THIS IS YOUR BRAIN ON MUSIC
TALK ABOUT THE POWER OF MUSIC. Put someone in an MRI machine, pipe in Zeppelin, and watch their brain light up. “There’s stimulation from sound, the emotional response from lyrics, even memories you associate with it,” says Jessica Grahn, who runs a music and neuroscience lab at Western University in Ontario.
When it comes to working out, music can lock us into the grind and distract us from pain. A study in the International Journal of Psychophysiology found that listening to music blocks some of the messages between muscles and brain. Your head doesn’t get the “I’m tired, slow down!” alerts from biceps or lungs, and you’re less aware of fatigue.
And to state the obvious, music makes a workout more fun. “It raises moods, distracts attention, and provides a pleasurable stimulus during tough workouts,” says study author Costas Karageorghis of Brunel University London and author of Applying Music in Exercise and Sport.
That push is especially helpful when you’re going all-out, like in a cycling or indoor running class. A study in Medicine & Science in Sports & Exercise found that when people did sprint interval workouts with and without music, they performed significantly better with tunes.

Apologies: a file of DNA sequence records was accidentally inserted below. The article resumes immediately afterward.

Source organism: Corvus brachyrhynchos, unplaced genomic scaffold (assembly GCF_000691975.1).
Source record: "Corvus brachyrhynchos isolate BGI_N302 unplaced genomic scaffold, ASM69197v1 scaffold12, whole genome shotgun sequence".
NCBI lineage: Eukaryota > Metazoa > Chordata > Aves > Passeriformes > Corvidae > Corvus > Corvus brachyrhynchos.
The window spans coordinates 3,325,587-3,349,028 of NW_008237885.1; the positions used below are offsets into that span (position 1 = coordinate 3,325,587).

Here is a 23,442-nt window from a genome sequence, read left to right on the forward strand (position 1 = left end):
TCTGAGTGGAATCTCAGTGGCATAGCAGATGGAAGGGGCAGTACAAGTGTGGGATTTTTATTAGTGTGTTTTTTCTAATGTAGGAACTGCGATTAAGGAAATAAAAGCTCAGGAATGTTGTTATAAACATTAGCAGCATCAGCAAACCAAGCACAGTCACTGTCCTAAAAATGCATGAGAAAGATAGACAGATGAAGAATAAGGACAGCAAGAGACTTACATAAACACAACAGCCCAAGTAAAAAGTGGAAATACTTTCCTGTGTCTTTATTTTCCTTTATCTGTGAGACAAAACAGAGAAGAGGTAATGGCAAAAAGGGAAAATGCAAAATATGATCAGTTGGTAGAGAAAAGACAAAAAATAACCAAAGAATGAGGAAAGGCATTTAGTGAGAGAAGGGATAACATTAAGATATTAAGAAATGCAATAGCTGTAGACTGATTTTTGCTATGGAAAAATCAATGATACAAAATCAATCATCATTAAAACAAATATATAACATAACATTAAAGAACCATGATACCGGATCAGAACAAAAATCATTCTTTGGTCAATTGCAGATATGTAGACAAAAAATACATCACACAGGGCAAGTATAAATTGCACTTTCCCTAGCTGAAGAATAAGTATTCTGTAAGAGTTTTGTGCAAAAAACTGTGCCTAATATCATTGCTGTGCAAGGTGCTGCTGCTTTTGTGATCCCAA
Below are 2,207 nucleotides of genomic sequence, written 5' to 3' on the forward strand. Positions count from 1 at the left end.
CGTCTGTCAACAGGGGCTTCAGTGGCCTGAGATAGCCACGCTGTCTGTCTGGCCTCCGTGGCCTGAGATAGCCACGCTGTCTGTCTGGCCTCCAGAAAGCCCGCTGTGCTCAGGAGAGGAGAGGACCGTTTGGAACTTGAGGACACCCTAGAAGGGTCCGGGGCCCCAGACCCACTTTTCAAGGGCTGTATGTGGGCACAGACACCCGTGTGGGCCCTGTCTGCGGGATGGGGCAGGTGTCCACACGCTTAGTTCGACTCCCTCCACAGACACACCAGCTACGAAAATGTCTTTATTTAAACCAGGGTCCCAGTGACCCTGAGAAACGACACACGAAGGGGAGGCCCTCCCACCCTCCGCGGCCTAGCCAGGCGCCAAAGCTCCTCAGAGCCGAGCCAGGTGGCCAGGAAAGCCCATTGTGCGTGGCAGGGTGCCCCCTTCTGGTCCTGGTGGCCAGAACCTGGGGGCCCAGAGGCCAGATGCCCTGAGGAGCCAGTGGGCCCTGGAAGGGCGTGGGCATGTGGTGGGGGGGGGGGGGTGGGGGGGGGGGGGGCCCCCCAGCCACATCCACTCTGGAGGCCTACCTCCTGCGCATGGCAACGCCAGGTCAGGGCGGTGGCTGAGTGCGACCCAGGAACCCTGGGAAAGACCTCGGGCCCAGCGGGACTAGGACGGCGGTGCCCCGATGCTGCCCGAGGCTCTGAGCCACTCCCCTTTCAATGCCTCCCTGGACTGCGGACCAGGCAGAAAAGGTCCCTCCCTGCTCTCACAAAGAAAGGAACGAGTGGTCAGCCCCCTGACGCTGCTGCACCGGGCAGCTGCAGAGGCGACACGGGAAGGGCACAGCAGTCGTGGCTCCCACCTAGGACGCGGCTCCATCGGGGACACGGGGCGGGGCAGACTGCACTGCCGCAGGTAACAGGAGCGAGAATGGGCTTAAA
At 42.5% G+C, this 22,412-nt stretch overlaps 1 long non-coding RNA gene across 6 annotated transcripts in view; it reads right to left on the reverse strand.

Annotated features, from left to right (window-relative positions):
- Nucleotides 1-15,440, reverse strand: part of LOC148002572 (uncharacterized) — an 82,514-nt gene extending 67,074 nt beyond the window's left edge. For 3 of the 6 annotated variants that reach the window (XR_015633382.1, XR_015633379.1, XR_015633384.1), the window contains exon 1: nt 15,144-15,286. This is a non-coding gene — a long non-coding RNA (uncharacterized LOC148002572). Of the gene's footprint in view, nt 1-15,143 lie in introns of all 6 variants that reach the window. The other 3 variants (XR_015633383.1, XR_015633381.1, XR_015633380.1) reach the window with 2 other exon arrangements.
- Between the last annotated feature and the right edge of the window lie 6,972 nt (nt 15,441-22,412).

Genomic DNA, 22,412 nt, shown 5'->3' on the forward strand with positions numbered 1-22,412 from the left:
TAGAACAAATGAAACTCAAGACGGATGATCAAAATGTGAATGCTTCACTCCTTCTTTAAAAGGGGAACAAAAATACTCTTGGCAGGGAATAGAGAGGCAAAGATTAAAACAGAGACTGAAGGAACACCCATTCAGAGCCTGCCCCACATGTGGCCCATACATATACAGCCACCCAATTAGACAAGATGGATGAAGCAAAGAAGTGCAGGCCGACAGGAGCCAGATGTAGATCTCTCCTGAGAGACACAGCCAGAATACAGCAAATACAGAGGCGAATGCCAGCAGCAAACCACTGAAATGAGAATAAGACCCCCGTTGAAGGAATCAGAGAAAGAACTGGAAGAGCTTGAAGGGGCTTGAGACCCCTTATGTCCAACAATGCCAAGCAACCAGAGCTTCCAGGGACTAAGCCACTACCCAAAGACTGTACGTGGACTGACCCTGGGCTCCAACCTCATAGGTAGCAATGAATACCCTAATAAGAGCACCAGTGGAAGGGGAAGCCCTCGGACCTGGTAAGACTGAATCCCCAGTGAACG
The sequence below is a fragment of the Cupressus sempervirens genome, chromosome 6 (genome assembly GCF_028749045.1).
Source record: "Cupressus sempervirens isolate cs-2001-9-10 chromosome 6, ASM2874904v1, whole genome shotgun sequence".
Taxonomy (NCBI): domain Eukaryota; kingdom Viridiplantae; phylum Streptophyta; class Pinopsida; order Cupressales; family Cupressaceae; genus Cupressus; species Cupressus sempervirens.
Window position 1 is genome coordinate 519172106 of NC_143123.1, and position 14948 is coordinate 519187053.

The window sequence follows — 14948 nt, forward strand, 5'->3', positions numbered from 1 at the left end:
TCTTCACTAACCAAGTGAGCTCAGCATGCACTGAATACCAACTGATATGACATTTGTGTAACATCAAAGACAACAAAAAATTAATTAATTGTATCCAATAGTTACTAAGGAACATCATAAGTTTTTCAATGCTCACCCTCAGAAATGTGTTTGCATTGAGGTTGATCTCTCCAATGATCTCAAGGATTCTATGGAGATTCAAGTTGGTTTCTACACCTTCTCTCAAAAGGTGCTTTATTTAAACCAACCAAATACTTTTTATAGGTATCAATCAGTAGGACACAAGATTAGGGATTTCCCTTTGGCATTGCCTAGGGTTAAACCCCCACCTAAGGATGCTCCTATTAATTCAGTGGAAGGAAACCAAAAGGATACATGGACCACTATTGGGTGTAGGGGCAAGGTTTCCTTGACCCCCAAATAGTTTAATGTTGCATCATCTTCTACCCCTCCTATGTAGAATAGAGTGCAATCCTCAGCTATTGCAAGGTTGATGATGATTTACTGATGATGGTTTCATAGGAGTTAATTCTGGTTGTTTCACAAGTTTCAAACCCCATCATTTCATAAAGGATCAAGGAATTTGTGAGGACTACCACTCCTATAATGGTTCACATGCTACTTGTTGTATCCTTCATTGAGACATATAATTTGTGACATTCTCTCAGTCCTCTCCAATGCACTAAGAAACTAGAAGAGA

This neurological input can also pay off in terms of strength and conditioning. “When muscle starts to fatigue, you have to make the decision, mentally, to push or not,” says Radan Sturm, founder of Liftonic, a weights studio in New York. “Music can help you keep going.”
And that’s when the progress happens. Not to say you can’t reach your fitness goals to the sound of silence. But it’s more fun to get in the groove, and changing up your music can give a tried-and-true workout new life.
Consider the strength routine on the following pages created by Sturm. You’ve probably done these moves a million times. But by syncing them to the beat, and playing around with the tempo (how many beats you use to lift or lower the weight), you’re taxing your muscles differently. Toying with tempo, dumbbell weight, and reps makes for infinite possibilities.